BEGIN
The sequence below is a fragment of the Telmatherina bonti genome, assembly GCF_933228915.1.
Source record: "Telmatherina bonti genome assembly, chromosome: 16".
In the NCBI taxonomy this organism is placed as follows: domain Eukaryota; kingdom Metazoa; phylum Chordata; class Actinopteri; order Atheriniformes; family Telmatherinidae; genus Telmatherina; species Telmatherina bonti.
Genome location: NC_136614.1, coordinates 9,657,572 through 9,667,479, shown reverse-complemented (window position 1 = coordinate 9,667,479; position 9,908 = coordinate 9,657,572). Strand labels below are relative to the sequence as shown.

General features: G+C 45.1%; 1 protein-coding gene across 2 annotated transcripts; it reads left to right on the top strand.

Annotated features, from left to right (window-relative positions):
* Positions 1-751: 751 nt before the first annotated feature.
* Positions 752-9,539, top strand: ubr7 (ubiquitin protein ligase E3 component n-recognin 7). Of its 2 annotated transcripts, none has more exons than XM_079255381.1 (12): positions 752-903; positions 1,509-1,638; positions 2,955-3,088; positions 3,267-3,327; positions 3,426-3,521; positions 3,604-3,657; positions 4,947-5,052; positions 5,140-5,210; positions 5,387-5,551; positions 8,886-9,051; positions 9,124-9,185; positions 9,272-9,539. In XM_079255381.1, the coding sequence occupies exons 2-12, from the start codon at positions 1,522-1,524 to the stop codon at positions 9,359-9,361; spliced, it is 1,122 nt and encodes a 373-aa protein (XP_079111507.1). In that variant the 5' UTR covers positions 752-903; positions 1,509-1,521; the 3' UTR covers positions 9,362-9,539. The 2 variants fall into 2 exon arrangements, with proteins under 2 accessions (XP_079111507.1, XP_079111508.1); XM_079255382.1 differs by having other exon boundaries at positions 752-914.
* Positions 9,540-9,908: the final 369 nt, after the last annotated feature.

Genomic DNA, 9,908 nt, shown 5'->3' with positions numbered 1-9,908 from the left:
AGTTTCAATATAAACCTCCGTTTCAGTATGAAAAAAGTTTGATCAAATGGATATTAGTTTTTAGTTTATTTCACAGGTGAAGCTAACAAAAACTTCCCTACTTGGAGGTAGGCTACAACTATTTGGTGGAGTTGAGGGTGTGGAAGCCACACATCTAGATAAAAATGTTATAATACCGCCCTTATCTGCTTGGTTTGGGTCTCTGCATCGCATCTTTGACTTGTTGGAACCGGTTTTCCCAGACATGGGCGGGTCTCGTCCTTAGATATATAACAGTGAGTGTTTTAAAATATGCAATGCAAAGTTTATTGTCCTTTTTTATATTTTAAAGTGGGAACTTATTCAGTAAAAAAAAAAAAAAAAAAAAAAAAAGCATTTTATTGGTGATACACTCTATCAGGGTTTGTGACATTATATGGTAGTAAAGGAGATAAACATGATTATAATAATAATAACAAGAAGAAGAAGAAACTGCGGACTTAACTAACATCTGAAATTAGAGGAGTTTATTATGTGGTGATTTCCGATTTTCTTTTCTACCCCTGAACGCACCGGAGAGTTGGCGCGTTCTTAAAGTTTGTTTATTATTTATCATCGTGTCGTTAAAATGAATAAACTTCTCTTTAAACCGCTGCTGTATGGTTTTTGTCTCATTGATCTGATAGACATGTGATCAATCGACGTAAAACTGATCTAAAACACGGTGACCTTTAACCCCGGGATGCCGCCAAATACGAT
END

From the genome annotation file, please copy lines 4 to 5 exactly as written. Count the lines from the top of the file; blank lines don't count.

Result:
Genome location: NC_136614.1, coordinates 9,657,572 through 9,667,479, shown reverse-complemented (window position 1 = coordinate 9,667,479; position 9,908 = coordinate 9,657,572). Strand labels below are relative to the sequence as shown.

General features: G+C 45.1%; 1 protein-coding gene across 2 annotated transcripts; it reads left to right on the top strand.